I specialise in painting realistic images of things that can’t be photographed. My imagination only takes me so far, so I sculpt 3D reference maquettes.
In the foreground of the photo are a butterfly ornithopter, an elf alien, a BoarCroc and a satyr.
The day starts with a few cups of coffee, or sometimes tea from the pot I found on a research-sketching trip to North Africa in 2008.
Not all of my sketching junkets are so exotic – I also sketch in fast-food parking lots and farmyards. Some of the oil sketches on the back wall are from observation – the cloud study was painted in July, and the two head studies come from a figure-drawing class.
I need music: Bach for perspective, Mozart for figure work, Brahms for skies and Tuva throat music for mixing paint. My pet budgie sings the loudest when I play Verdi.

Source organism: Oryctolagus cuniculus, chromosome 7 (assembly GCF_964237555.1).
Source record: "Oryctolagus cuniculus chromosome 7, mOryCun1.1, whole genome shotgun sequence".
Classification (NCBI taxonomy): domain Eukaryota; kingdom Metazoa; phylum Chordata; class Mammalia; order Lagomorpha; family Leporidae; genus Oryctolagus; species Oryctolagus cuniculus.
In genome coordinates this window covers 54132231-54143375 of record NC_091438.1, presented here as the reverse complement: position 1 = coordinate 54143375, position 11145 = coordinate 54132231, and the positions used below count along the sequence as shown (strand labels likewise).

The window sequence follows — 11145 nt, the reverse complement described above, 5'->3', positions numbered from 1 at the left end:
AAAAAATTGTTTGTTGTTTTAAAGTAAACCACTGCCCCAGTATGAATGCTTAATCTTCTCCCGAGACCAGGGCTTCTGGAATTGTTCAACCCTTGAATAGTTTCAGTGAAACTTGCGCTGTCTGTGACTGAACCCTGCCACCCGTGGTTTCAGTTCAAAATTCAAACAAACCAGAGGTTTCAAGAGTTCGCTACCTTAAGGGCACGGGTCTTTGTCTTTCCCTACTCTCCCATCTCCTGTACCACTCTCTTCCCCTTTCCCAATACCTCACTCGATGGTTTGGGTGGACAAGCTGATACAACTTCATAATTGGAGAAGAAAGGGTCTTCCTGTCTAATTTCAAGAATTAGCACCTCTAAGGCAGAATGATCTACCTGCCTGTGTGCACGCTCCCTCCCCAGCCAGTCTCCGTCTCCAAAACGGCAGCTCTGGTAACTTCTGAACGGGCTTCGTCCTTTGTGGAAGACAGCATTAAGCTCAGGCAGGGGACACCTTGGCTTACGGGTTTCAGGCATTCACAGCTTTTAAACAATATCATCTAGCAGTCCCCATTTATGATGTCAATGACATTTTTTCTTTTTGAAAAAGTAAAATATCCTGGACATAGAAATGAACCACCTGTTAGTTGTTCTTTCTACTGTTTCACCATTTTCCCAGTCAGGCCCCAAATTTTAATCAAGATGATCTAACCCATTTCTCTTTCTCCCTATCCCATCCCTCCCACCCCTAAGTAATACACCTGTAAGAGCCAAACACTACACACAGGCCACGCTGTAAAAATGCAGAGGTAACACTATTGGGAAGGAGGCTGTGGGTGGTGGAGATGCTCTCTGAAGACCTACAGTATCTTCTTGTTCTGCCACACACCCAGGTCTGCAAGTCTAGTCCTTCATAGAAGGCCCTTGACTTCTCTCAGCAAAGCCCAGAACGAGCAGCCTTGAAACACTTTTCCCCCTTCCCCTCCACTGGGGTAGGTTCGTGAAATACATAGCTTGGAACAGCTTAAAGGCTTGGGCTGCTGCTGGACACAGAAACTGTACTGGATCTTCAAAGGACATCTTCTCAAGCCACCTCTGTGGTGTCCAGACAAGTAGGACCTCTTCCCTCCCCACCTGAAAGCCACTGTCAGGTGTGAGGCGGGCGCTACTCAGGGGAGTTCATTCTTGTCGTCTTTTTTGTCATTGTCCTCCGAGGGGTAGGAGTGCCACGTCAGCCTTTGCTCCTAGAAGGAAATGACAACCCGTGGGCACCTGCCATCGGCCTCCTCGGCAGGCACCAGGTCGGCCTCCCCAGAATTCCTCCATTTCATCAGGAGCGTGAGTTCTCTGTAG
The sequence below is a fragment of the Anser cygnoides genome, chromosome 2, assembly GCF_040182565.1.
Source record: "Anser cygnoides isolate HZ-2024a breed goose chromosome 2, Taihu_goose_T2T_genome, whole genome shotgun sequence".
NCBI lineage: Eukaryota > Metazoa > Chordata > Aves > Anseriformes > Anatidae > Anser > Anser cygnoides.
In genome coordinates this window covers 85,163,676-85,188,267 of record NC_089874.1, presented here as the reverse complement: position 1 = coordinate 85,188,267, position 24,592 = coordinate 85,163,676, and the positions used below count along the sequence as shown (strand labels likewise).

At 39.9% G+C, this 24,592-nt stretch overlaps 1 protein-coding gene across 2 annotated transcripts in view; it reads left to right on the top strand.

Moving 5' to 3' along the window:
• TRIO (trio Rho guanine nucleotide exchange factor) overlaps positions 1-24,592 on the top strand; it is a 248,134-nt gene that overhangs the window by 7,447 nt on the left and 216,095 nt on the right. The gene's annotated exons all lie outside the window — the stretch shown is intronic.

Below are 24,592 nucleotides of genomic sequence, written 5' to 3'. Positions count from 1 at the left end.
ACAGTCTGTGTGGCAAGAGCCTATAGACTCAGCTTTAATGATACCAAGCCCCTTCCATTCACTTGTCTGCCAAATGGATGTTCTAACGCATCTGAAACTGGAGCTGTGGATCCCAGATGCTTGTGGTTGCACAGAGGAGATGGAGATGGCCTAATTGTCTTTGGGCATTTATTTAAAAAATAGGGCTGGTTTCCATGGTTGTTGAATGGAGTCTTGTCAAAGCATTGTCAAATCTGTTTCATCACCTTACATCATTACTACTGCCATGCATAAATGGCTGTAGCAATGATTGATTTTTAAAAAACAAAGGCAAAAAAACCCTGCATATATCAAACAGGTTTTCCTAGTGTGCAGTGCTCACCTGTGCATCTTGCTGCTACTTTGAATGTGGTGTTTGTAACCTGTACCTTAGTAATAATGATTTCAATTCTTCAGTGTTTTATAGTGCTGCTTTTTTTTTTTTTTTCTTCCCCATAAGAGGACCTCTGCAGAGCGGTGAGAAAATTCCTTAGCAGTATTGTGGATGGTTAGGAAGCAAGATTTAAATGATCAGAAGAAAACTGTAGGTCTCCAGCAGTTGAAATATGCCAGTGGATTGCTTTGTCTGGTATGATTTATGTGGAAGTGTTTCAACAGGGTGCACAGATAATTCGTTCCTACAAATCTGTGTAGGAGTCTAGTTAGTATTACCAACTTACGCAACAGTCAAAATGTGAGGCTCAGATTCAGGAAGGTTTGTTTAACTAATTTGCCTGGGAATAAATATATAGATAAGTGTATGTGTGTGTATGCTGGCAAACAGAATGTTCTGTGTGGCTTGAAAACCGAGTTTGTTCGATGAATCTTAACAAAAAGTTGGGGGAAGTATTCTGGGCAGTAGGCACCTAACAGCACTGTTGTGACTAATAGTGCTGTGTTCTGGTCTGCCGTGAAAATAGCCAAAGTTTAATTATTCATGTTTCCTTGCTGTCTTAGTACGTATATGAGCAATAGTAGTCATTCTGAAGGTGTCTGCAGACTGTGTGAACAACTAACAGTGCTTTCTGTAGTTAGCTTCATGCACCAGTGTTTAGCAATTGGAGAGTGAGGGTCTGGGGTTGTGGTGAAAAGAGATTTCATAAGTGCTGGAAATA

Beyond the Aladdin's lamp is a set of dip pens. I used to be a calligrapher, and I still love to write in the copperplate style. Maybe it's a reaction to the blandness of email.
The skull on the counter is a drawing aid and a memento mori. Behind it are architectural maquettes made of cardboard and styrofoam.
The hand-painted colour wheels and optical illusions were for my (then) upcoming book called Color and Light: A Guide for the Realist Painter.
The dinosaur painting is surrounded by skull photos, sketches and a reference maquette. The premixed strings of oil colours on the freezer paper palette help me control the mixing gamut of the colour scheme I want.
All in all, this studio is a cross between a toy shop, a creature FX lab and a curio cabinet.
Words: James Gurney (opens in new tab)
James is the creator of Dinotopia and a cosmopolitan seeker of the fantastical. This article originally appeared in ImagineFX (opens in new tab) issue 57.